- The Association of National Advertisers (ANA) has declared "Artificial Intelligence (AI)" as the Marketing Word of the Year for 2017, per a press release made available to Marketing Dive.
- AI topped "transparency" — the 2016 word of the year — "content marketing" — the 2015 word of the year — and "influencer." The first ANA Marketing Word of Year was "programmatic" in 2014.
- The ANA highlighted a number of areas powered by AI that have caught marketers' attention, including: cognitive computing via platforms like IBM's Watson; driverless cars; voice-enabled digital assistants such as Amazon's Alexa; recommendation engines; marketing automation; programmatic ad buying; chatbots and customer service.
Given how rife 2017 was for controversy in the marketing industry, AI winning out as the marketing word of the year against topics like transparency is surprising. This year has seen a handful of big-name advertisers, including Procter & Gamble and Unilever, trim back their spending on digital media as the channel's proved rife with non-transparency and murky business practices. P&G's Chief Brand Officer Marc Pritchard also sparked industry-wide discussions that have extended throughout the year about these subjects and also the need for ad vendors to receive third-party media accreditation from watchdog groups like the Media Rating Council.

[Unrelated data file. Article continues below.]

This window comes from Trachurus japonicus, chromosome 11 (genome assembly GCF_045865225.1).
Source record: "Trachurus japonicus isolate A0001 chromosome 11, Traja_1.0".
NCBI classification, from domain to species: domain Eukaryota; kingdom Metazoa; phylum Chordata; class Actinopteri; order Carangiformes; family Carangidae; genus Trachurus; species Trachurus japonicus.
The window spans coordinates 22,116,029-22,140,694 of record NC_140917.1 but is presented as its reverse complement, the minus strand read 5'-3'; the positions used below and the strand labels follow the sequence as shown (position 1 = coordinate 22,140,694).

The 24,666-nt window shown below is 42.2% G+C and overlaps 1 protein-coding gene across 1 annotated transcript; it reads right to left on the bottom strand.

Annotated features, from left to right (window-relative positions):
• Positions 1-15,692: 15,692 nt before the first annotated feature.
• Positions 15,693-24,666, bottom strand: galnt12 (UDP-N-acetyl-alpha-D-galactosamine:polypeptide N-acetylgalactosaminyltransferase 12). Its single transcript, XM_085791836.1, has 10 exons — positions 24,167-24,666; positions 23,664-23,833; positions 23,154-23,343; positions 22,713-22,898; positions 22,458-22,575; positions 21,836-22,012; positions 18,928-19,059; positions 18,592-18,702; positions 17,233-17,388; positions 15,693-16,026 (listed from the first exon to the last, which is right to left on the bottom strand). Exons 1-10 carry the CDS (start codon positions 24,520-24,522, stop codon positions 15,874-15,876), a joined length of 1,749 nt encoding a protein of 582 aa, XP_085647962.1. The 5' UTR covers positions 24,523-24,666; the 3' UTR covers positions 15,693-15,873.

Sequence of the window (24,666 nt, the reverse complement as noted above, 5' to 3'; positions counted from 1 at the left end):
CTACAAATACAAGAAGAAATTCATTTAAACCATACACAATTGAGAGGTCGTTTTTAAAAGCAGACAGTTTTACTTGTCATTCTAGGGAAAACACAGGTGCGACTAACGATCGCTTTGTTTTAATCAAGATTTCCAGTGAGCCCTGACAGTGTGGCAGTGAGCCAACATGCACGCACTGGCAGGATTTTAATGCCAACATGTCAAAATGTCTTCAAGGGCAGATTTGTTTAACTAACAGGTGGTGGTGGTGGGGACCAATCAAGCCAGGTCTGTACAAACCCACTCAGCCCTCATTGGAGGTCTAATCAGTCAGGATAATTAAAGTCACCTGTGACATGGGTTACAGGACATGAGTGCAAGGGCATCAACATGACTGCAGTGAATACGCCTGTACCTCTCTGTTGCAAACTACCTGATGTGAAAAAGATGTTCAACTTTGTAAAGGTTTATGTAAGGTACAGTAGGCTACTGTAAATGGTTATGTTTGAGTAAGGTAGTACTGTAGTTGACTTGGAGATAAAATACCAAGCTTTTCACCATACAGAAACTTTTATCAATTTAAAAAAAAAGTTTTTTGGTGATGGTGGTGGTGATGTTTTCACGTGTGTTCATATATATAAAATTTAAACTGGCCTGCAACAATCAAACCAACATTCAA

The ANA news signals that, even as marketers and members of the media get caught up in the industry's churn, many professionals are placing their focus on emerging technology to drive business results and innovate their strategies. AI offers promise in managing the massive amount of data marketers now accrue on their customers and in helping them create and deploy highly personalized campaigns.
The spotlight put on chatbots and digital assistants is another area to watch heading into 2018 as major technology companies like Amazon, Google and Apple all try to own voice search. Recent research forecasts marketers' ad spending on voice-powered digital assistants will reach nearly $19 billion by 2022.
Though many marketers clearly remain excited about AI's potential, others are wary of its potential impact and a general lack of understanding about the technology.
"[AI] seems to be something many marketers talk about this year, but not many understand the implications for marketing," one bit of anonymous commentary provided in the release said.